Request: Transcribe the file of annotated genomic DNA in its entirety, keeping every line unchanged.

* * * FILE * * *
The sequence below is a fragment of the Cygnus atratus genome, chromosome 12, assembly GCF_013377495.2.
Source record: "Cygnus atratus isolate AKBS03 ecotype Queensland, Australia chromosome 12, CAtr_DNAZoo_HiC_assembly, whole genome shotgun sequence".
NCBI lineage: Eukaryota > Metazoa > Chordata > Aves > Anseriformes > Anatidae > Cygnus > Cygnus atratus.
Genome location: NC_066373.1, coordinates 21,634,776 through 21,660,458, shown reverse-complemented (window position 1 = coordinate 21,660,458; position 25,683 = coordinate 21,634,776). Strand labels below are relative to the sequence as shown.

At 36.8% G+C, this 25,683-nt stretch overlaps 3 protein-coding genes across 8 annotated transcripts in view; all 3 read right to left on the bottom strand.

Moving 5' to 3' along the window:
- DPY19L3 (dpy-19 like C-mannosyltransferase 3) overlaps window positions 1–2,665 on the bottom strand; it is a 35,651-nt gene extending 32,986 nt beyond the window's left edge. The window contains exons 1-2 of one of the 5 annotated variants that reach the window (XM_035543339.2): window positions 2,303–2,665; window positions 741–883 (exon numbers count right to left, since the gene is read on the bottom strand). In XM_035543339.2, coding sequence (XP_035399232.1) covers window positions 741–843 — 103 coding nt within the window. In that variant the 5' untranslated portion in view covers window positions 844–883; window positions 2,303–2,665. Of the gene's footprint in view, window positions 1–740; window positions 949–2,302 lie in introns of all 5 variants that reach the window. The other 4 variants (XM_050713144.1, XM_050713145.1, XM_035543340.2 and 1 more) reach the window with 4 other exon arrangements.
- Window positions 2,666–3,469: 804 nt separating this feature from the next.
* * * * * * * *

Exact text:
The sequence below is a fragment of the Cygnus atratus genome, chromosome 12, assembly GCF_013377495.2.
Source record: "Cygnus atratus isolate AKBS03 ecotype Queensland, Australia chromosome 12, CAtr_DNAZoo_HiC_assembly, whole genome shotgun sequence".
NCBI lineage: Eukaryota > Metazoa > Chordata > Aves > Anseriformes > Anatidae > Cygnus > Cygnus atratus.
Genome location: NC_066373.1, coordinates 21,634,776 through 21,660,458, shown reverse-complemented (window position 1 = coordinate 21,660,458; position 25,683 = coordinate 21,634,776). Strand labels below are relative to the sequence as shown.

At 36.8% G+C, this 25,683-nt stretch overlaps 3 protein-coding genes across 8 annotated transcripts in view; all 3 read right to left on the bottom strand.

Moving 5' to 3' along the window:
- DPY19L3 (dpy-19 like C-mannosyltransferase 3) overlaps window positions 1–2,665 on the bottom strand; it is a 35,651-nt gene extending 32,986 nt beyond the window's left edge. The window contains exons 1-2 of one of the 5 annotated variants that reach the window (XM_035543339.2): window positions 2,303–2,665; window positions 741–883 (exon numbers count right to left, since the gene is read on the bottom strand). In XM_035543339.2, coding sequence (XP_035399232.1) covers window positions 741–843 — 103 coding nt within the window. In that variant the 5' untranslated portion in view covers window positions 844–883; window positions 2,303–2,665. Of the gene's footprint in view, window positions 1–740; window positions 949–2,302 lie in introns of all 5 variants that reach the window. The other 4 variants (XM_050713144.1, XM_050713145.1, XM_035543340.2 and 1 more) reach the window with 4 other exon arrangements.
- Window positions 2,666–3,469: 804 nt separating this feature from the next.